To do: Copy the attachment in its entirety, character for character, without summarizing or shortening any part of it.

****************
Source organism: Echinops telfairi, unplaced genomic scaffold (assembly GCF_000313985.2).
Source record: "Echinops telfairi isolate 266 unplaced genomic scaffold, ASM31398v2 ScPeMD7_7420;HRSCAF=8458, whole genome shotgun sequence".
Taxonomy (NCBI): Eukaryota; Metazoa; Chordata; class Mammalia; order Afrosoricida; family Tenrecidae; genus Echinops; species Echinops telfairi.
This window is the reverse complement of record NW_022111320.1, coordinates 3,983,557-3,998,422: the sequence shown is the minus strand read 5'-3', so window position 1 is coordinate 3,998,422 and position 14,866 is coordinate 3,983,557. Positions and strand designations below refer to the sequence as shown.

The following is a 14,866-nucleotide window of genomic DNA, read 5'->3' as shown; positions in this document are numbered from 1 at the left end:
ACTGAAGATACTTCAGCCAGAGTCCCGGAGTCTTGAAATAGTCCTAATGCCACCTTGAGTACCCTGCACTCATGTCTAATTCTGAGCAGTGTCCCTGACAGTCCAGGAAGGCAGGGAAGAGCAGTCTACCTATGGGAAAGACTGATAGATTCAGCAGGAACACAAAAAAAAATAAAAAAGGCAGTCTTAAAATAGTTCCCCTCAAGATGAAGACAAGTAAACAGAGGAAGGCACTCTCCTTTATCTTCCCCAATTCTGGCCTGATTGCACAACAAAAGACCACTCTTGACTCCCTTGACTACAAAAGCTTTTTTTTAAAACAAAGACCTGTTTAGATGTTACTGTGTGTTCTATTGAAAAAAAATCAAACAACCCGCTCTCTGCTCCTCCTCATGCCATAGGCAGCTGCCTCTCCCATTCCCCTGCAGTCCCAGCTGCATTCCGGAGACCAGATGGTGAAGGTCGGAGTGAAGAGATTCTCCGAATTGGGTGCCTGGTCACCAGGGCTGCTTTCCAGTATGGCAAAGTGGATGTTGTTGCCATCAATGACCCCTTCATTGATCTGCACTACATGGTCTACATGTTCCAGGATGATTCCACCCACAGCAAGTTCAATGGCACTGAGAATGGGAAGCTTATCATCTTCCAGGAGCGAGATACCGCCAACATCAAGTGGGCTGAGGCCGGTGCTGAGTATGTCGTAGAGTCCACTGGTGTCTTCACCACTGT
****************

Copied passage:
Source organism: Echinops telfairi, unplaced genomic scaffold (assembly GCF_000313985.2).
Source record: "Echinops telfairi isolate 266 unplaced genomic scaffold, ASM31398v2 ScPeMD7_7420;HRSCAF=8458, whole genome shotgun sequence".
Taxonomy (NCBI): Eukaryota; Metazoa; Chordata; class Mammalia; order Afrosoricida; family Tenrecidae; genus Echinops; species Echinops telfairi.
This window is the reverse complement of record NW_022111320.1, coordinates 3,983,557-3,998,422: the sequence shown is the minus strand read 5'-3', so window position 1 is coordinate 3,998,422 and position 14,866 is coordinate 3,983,557. Positions and strand designations below refer to the sequence as shown.

The following is a 14,866-nucleotide window of genomic DNA, read 5'->3' as shown; positions in this document are numbered from 1 at the left end:
ACTGAAGATACTTCAGCCAGAGTCCCGGAGTCTTGAAATAGTCCTAATGCCACCTTGAGTACCCTGCACTCATGTCTAATTCTGAGCAGTGTCCCTGACAGTCCAGGAAGGCAGGGAAGAGCAGTCTACCTATGGGAAAGACTGATAGATTCAGCAGGAACACAAAAAAAAATAAAAAAGGCAGTCTTAAAATAGTTCCCCTCAAGATGAAGACAAGTAAACAGAGGAAGGCACTCTCCTTTATCTTCCCCAATTCTGGCCTGATTGCACAACAAAAGACCACTCTTGACTCCCTTGACTACAAAAGCTTTTTTTTAAAACAAAGACCTGTTTAGATGTTACTGTGTGTTCTATTGAAAAAAAATCAAACAACCCGCTCTCTGCTCCTCCTCATGCCATAGGCAGCTGCCTCTCCCATTCCCCTGCAGTCCCAGCTGCATTCCGGAGACCAGATGGTGAAGGTCGGAGTGAAGAGATTCTCCGAATTGGGTGCCTGGTCACCAGGGCTGCTTTCCAGTATGGCAAAGTGGATGTTGTTGCCATCAATGACCCCTTCATTGATCTGCACTACATGGTCTACATGTTCCAGGATGATTCCACCCACAGCAAGTTCAATGGCACTGAGAATGGGAAGCTTATCATCTTCCAGGAGCGAGATACCGCCAACATCAAGTGGGCTGAGGCCGGTGCTGAGTATGTCGTAGAGTCCACTGGTGTCTTCACCACTGT